A friend trying to help me work through a problem once told me the story of life is competition: Everyone’s trying to beat everyone else, and I should give more weight to this fact. There’s some truth in what he said, yet I thought his comment contained more autobiography than wisdom: He was the most competitive person I’d ever known, and he usually won. I lean toward the idea a lot of us are running our own races, trying to rise to the occasion and beat some past and limited conception of ourselves by doing something great. The paradox is that you’re running your own race alongside others running theirs, and in the same direction. You’re doing something great together.
This holiday weekend I find myself reflecting again on the boys who seized back the continent of Europe, and the boys and girls now graduating college and trying to figure out what history asks of them.
The week after next marks the 75th anniversary of the Normandy invasion. People will be thinking of D-Day and seeing old clips of the speechifying that marked its anniversaries. I will think of two things. One is what most impressed Ronald Reagan. He spoke at the 40th anniversary, on June 6, 1984, at the U.S. Ranger Monument, and seated in the front rows as he spoke were the boys of Pointe du Hoc.
“Forty summers have passed since the battle that you fought here,” he told them. “You were young the day you took those cliffs; some of you were hardly more than boys.” Many were old now and some wept to remember what they had done, almost as if they were seeing their feat clearly for the first time.
Reagan spoke with each of them afterward, and what moved him most wasn’t all the ceremonies. It was that a bunch of young U.S. Army Rangers had, the day before, re-enacted the taking of the cliffs, up there with ropes and daggers, climbing—and one of the old Rangers who’d been there on D-Day and taken those cliffs 40 years before got so excited he jumped in and climbed along with the 20-year-olds.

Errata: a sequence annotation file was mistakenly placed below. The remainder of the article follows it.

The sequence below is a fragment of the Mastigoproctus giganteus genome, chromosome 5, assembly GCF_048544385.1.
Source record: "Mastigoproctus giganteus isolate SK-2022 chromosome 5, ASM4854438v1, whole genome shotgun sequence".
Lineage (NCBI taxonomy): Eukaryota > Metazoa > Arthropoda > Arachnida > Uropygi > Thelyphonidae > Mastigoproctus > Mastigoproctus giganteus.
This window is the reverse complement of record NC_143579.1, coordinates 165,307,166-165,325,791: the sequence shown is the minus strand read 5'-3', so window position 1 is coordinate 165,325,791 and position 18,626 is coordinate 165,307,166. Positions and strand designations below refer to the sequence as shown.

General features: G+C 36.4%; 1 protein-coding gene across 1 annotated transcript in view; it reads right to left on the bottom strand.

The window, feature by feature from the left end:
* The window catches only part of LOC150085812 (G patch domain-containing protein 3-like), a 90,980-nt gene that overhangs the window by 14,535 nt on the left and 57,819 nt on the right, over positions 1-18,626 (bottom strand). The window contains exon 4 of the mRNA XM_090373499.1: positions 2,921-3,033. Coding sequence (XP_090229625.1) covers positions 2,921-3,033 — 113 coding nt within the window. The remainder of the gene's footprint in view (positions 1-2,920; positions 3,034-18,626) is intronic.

“He made it to the top with those kids,” Reagan later told me. “Boy, that was something.” His eyes were still gleaming. Doesn’t matter your age, if you really want to do it you can do it.
A second thing I think of: My friend John Whitehead once told me, in describing that day, of a moment when, as a U.S. Navy ensign, he was piloting his packed landing craft toward Dog Red sector on Omaha Beach. They’d cast off in darkness, and when dawn broke they saw they were in the middle of a magnificent armada. Nearby some light British craft had gone down. Suddenly a landing craft came close by, and an Englishman called out: “I say, fellows, which way to Pointe du Hoc?”
Jaunty, as if he were saying “Which way to the cricket match?”
On John’s ship they pointed to the right. “Very good,” said the Englishman, who touched his cap and sped on.
John remembered the moment with an air of “Life is haphazard, a mess, and you’re in the middle of a great endeavor and it’s haphazard, a mess. But you maintain your composure, keep your spirit. You yell to the Yank, ‘Which way to Pointe du Hoc?’ and you tip your hat and go.’ ”
He would think of the Englishman for the rest of his life, and wonder if he’d survived. But of course he survived in John’s memory, then in mine, and now, as you read, in yours.